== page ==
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How Can I Avoid Germs on a Plane Flight?

Having many people packed inside of airplanes makes it easy to spread germs.
Hydration is important to the immune system.
Commercial passengers are advised to use hand sanitizes after they touch items like handrails or the doors to aircraft latrines.
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  • Written By: Bronwyn Harris
  • Edited By: O. Wallace
  • Last Modified Date: 23 October 2014
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Most people have fallen ill after taking a plane flight. As our throats feel scratchy and we start sneezing we wonder if it the recirculated air, the surfaces that everyone has touched after sneezing into their hands, the fact that we are sitting practically in our neighbor's lap, or even the fact that we didn't sleep at all on the red-eye flight that caused the illness. All of these are factors in catching a cold or the flu from your time on an airplane. Fortunately, there are ways to avoid germs on a plane flight and make your vacation — or your return home — much more pleasant.

Airplanes seem to be the breeding ground for many germs, in part because so many people are confined in such close quarters. If just a few people are carrying some kind of bug, it is easy to spread it to everyone else. One of the simplest ways to avoid germs on a flight is to follow your mother's advice: wash your hands. Use warm to hot water and soap, lathering and scrubbing for at least 30 seconds. If this is not possible, use hand sanitizing gel. If you are washing your hands in the airplane restroom, make sure that you open the door with a paper towel when you leave, because not everyone is likely to be quite so conscientious.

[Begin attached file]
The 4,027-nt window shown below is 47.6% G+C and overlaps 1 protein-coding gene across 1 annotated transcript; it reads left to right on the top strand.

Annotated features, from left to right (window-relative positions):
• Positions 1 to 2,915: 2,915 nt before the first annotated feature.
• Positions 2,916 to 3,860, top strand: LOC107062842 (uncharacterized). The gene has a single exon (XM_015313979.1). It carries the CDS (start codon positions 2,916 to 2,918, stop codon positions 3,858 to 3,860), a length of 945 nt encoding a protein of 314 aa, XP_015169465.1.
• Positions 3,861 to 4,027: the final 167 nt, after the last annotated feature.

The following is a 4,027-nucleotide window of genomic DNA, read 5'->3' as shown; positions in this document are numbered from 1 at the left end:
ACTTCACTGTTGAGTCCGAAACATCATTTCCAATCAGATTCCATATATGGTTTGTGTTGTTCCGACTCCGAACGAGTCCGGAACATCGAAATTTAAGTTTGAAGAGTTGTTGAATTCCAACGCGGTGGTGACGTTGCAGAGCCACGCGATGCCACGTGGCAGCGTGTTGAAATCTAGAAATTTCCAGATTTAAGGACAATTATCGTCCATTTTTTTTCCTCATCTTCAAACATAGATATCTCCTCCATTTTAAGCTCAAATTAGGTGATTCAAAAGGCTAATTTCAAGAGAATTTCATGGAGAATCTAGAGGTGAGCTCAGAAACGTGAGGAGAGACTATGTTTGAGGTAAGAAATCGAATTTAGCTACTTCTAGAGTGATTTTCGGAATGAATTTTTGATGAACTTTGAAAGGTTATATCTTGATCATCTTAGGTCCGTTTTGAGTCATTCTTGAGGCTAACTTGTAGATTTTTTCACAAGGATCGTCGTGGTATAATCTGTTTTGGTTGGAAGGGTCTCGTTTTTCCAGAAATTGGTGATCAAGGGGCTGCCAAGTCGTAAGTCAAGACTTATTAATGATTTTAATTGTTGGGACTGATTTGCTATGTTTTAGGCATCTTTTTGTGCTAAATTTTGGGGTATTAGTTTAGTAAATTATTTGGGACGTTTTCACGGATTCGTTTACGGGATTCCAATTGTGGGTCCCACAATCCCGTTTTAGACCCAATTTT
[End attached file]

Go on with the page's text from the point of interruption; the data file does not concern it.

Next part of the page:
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Another important factor when trying to avoid germs on a plane flight is to keep your hands away from your face. If you touch the tray table, the armrest, or the magazine, you are essentially touching everyone who has touched these things before you. You absolutely do not want to put your fingers in your mouth or rub your eyes or nose after this — at least not until you wash your hands thoroughly. In addition, you may want to bring your own blanket, pillow, or scarf to cover the armrest or back of the seat, if you are really worried.

In addition to learning to avoid germs, it is important to equip your body to fight them. When flying, it is important to drink more water than usual because the air in an airplane is dry, and keeping yourself hydrated is important to your immune system. Instead of getting coffee, soda, or alcohol on a plane flight, drink plain water. Getting enough sleep is also essential. Many of us stay up late packing, but we should be going to bed earlier to rest our bodies for the journey.

Turning on the air vent may actually help push germs away from you, some experts say, although this is disputed. Also disputed is the effectiveness of personal air filters, but some people swear by them. A strange but effective way to avoid germs on a plane flight is to coat the inside of your nostrils with an antibiotic ointment. You can apply the ointment to a cotton swab and coat the inside of your nose to catch germs before they can enter your system.

Don't forget that, when you travel, your body is subjected to more stress factors than usual. Make sure you are eating well, since fatty, sugary, caffeinated foods will slow down your immune system and make you tired. Getting enough rest, eating well, and drinking plenty of water will help you in your quest to avoid illness and have fun traveling.

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anon936918
Post 2

All great suggestions. Also check out the Scough - a new germ and pollution filtering scarf that helps keep you healthy when you fly.

anon137861
Post 1

the air in an aircraft is not refreshed like it used to be when smoking was allowed. now only about a quarter of the air you breathe on an aircraft is fresh, the rest is recirculated. Therefore it only takes one person sneezing out an airborne virus and the chances are you will be breathing into your own body later on.

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